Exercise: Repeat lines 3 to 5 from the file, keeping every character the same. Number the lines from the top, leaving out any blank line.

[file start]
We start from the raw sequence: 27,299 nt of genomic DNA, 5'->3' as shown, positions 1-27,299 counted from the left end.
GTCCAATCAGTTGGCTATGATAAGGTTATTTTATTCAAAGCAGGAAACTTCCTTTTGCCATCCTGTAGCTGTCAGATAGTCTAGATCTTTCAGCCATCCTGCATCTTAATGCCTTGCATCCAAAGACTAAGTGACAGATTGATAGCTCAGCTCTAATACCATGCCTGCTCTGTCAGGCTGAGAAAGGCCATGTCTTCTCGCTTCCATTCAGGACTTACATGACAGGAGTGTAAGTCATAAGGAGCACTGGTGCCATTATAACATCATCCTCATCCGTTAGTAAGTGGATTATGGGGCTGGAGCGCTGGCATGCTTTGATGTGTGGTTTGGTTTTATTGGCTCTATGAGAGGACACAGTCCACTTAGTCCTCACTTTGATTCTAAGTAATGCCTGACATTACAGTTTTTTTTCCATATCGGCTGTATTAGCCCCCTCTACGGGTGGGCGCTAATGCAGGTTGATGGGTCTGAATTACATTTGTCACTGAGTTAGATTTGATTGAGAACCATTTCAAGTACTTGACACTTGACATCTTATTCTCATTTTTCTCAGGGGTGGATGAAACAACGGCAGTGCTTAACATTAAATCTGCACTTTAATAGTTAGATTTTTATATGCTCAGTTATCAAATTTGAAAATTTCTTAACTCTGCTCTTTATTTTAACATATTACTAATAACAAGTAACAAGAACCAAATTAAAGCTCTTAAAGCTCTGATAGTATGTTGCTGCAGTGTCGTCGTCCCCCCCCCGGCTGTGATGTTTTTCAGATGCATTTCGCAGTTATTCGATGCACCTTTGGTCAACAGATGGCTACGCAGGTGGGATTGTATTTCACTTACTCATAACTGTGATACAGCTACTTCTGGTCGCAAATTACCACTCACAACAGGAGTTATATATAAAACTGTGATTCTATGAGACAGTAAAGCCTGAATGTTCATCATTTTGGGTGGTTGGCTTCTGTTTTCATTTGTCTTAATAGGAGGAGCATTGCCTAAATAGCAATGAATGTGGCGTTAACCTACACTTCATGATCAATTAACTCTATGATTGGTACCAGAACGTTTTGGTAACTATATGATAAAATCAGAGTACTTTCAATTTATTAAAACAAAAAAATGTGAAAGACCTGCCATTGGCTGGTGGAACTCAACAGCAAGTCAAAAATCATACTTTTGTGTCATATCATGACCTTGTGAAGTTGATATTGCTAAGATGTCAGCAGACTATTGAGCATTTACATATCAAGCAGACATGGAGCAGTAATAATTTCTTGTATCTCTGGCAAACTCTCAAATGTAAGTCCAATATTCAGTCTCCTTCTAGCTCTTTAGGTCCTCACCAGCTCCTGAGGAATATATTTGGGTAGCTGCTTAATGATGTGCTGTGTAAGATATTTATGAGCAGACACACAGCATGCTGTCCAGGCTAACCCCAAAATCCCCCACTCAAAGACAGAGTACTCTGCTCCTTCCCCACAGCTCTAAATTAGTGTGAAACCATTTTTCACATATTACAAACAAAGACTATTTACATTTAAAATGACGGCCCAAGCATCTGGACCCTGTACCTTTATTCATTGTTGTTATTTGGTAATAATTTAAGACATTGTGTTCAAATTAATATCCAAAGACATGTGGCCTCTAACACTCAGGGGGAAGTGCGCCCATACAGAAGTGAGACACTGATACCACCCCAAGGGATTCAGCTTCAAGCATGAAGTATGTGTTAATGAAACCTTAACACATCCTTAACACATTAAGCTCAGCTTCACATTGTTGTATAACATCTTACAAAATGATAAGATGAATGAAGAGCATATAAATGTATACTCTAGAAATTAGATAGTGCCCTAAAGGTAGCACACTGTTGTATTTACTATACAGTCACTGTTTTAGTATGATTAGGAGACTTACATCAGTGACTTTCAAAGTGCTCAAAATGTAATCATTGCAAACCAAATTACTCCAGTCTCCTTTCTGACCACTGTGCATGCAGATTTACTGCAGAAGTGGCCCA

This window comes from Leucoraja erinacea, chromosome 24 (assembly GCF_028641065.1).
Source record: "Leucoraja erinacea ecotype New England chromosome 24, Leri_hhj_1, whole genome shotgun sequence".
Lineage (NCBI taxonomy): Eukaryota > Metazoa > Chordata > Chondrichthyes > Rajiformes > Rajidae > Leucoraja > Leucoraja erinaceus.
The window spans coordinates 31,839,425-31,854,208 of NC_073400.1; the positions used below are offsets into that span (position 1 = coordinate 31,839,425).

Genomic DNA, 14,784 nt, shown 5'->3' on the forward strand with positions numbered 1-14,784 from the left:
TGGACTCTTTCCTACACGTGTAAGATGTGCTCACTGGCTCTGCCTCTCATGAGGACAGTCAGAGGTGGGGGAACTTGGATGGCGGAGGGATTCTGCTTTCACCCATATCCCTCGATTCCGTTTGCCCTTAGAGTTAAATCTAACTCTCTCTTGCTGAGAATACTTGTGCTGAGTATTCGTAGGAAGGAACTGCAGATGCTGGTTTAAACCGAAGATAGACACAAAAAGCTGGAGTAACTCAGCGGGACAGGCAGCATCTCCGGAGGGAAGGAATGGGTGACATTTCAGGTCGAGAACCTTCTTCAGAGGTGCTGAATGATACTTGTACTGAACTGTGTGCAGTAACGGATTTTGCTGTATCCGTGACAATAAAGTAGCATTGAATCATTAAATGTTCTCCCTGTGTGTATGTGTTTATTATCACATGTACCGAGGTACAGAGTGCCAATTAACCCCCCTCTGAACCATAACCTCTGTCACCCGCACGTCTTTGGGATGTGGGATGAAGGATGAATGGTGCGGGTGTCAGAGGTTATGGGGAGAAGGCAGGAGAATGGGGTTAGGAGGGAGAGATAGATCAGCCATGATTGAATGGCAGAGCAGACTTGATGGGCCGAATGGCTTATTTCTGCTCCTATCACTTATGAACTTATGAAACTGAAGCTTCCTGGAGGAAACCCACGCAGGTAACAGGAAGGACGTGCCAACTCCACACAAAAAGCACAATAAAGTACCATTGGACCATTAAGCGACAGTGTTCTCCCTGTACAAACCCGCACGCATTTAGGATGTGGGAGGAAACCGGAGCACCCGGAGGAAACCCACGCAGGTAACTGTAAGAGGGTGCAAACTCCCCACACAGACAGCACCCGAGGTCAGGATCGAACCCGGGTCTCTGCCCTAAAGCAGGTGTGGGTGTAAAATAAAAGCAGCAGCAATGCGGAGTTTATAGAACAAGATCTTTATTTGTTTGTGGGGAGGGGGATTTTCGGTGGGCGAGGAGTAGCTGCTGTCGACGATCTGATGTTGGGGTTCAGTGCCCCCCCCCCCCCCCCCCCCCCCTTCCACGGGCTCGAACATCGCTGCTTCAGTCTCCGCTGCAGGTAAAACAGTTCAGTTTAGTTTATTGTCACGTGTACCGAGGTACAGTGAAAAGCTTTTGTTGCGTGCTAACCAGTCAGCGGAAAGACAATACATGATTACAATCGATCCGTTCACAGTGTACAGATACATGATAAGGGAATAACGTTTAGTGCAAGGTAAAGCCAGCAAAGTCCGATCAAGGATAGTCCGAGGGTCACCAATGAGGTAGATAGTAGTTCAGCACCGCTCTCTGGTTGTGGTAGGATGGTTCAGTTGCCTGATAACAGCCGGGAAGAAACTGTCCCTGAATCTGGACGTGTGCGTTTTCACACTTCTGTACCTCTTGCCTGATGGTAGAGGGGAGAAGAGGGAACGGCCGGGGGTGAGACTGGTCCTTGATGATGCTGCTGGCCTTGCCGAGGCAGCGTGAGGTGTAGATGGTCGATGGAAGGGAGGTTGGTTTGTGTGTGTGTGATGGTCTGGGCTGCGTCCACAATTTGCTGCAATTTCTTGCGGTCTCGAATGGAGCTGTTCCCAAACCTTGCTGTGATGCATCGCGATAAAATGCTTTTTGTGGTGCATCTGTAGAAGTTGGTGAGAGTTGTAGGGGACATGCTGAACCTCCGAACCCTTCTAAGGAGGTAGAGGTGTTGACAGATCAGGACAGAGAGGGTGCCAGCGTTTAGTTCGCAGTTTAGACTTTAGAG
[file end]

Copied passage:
This window comes from Leucoraja erinacea, chromosome 24 (assembly GCF_028641065.1).
Source record: "Leucoraja erinacea ecotype New England chromosome 24, Leri_hhj_1, whole genome shotgun sequence".
Lineage (NCBI taxonomy): Eukaryota > Metazoa > Chordata > Chondrichthyes > Rajiformes > Rajidae > Leucoraja > Leucoraja erinaceus.